Five older women, loosely grouped in two rows, gaze into the camera. At times only details of their faces can be seen, a sixth woman walks through the picture, joins the others. The image flickers briefly, disappears, and the scene begins again from the start, this time with a slightly displaced camera perspective.
Friedl vom Gröller´s (Friedl Kubelka´s pseudonym) short, silent black-and-white film Hen Night, created on the occasion of the artist´s upcoming wedding, portrays the six women in the state of least possible movement - the reverse, so to speak, of Kubelka´s photographic process in which she fabricates individual photographic portraits over the course of days, weeks, months, and years, capturing the process of time in the changes in the portrayed person.
In Hen Night, the camera initially remains with the group and subsequently takes each individual into focus: a cinematic snapshot, in which the moment of time is nonetheless inscribed in the women´s faces. Hen Night refrains from an external plot, which is precisely what turns it into the stage for a staged event, which is characterized more by the interaction between the portrayed persons and the camera, which at times resembles a subtle battle, than through the relationship of the women to each other. Captured head-on by the camera, the women reciprocate its "gaze," some self-confidently, some skeptically, and not all of them can hold out; yielding for a brief moment in little side plots, for example, when one of the women sniffs at a little bottle.
Kubelka captures the women´s ambivalent emotions on camera. And the presence of the camera, which technical "errors," such as the repetition of the opening shot or the camera´s shaking make us particularly aware, makes it impossible to forget that inherent to the relationship camera-portrait subject is always an inauthentic, constructed moment; that the borders between identity, pose, and staging are permeable.
Translation: Lisa Rosenblatt
The setting is simple: a group picture with six elderly women arranged in two rows, everyone looks into the camera. One of them sniffs at a vial. The occasion for the film’s production was Kubelka’s upcoming wedding. Hen Night shows friends’ reactions, which are expressed pointedly in their faces. Faces, as is well known, are able to tell stories.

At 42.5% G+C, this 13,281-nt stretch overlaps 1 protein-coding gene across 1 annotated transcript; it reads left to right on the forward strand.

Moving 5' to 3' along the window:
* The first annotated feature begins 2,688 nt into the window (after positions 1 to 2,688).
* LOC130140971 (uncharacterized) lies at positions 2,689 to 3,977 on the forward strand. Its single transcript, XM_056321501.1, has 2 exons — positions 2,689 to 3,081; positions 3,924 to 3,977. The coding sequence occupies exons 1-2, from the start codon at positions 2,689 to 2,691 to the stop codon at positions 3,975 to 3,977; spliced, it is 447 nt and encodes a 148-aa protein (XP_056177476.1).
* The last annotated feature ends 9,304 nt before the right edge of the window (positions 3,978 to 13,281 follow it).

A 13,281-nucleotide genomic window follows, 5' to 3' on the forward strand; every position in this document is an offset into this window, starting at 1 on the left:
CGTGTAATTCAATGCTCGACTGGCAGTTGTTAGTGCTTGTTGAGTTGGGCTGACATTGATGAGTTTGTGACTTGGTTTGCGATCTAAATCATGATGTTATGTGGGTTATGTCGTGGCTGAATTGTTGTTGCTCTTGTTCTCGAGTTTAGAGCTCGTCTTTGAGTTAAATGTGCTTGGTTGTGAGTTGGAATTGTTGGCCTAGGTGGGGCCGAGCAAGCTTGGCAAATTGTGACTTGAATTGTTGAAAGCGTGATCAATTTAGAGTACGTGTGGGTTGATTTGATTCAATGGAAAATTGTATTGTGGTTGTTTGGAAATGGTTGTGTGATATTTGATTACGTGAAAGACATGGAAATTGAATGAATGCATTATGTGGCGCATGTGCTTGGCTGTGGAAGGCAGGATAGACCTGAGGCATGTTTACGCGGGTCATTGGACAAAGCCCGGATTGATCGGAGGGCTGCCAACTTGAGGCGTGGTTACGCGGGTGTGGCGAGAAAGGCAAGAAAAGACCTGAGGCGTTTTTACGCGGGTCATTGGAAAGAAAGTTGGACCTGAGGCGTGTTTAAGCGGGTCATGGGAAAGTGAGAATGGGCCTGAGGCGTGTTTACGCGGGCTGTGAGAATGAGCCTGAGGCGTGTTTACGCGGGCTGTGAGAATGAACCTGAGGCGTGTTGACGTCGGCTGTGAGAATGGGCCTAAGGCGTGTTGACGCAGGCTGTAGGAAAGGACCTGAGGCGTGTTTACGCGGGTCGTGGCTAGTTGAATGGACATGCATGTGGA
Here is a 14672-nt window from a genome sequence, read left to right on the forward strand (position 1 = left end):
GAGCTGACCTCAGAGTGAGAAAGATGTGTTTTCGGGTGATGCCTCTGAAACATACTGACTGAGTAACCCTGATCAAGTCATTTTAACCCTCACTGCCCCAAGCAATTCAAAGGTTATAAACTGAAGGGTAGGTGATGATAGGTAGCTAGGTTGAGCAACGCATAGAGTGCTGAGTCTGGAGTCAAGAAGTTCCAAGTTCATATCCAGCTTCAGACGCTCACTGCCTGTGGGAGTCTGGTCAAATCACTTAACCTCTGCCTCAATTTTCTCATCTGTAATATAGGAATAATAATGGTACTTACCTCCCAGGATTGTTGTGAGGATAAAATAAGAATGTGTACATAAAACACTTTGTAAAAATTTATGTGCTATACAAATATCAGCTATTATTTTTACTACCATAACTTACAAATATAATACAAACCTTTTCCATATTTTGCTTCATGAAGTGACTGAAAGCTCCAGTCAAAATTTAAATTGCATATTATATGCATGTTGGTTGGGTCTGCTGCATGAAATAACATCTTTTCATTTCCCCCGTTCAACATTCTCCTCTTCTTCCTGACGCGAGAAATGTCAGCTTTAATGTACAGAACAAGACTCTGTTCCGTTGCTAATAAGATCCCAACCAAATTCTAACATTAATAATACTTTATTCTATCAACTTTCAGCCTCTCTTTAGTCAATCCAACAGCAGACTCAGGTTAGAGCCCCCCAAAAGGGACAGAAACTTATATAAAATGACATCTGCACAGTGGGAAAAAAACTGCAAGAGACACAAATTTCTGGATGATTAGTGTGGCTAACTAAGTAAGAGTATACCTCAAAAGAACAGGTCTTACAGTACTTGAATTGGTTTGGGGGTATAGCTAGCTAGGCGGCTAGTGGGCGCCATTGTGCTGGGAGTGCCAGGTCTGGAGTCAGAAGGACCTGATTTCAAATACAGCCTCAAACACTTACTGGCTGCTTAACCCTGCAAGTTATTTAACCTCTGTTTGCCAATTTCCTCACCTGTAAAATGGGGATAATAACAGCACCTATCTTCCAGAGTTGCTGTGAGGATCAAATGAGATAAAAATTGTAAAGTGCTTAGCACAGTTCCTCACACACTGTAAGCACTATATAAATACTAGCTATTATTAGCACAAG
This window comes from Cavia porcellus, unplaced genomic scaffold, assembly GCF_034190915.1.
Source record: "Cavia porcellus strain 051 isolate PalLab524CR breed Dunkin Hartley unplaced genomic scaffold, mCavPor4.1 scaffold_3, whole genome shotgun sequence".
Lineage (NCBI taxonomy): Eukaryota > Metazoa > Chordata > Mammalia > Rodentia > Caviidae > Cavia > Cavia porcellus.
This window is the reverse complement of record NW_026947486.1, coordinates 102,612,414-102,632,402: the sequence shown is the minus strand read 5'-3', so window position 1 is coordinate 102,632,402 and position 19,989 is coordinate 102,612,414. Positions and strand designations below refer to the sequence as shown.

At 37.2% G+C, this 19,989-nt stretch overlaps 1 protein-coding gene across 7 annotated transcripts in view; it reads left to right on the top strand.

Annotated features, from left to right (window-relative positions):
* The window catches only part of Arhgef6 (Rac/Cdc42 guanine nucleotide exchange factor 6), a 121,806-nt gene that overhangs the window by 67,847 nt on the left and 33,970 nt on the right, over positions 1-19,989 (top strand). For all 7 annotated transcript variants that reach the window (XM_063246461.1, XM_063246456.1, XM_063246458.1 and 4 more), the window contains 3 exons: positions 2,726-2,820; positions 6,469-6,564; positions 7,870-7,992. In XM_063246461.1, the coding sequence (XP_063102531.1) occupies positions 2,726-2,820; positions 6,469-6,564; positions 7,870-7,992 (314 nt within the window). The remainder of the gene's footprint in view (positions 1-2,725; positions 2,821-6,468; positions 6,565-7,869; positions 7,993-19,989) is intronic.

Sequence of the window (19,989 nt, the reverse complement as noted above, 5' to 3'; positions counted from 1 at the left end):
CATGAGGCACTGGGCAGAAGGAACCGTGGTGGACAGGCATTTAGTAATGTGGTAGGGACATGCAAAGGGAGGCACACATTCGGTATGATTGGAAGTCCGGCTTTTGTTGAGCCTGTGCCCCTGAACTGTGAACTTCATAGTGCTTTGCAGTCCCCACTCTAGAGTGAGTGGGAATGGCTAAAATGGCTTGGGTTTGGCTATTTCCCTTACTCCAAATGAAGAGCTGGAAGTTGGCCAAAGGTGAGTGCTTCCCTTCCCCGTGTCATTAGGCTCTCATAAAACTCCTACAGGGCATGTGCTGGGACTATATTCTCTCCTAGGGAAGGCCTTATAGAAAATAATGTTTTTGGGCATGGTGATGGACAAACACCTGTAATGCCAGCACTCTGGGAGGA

"DEAR DIARY" TORONTO'S WAVELENGTHS 6: FLASH POINT CAMERA posted by Livia Bloom (Critique)
posted by Livia Bloom @ 9/20/2009 10:30:00 PM
Not all moviemaking requires that type of time commitment, however. The films I found most striking in the 2009 Toronto International Film Festival (along with Werner Herzogs inspired feature Bad Lieutenant: Port of Call: New Orleans) were two short works by British-born artist Friedl vom Gröller (aka Friedl Kubelka). A remarkable still photographer, Kubelkas eye for detail and portraiture shines in her 16mm cinema work. Polterabend (Hen Night) is a tiny film that she photographed just prior to her wedding. It depicts six women who watch the camera and the audience, and who are watched by us in return. Initially, the group stares together; later they stare in individual blinking portraits.
In her on-stage introduction, Kubelka emphasized the ease with which her films are created they are shot on 3-minute reels and use only in-camera editing and encouraged audience members who might be intimidated by filmmaking not to be afraid to pick up a camera. The seeming simplicity of Kubelka's work is its strength, and Polterabend exhibits a mesmerizing power. It goes beyond the familiar portraiture found in generations of frozen paintings by including subjects's fidgets and ticks, and proves itself a perfect illustration of moving image medium specificity.
Passage Briare records Kubelkas flirtatious encounter with a mysterious man; she comes to sit beside him as they are filmed by her camera. Despite the brevity of the piece again only 3-minutes, the length of a single film magazine the chemistry between the pair is palpable. The way they gaze at each other and at the camera is lively and enticing. Passage Briare records a tiny playful and intimate interlude that is a joy to behold.
Friedl vom Gröller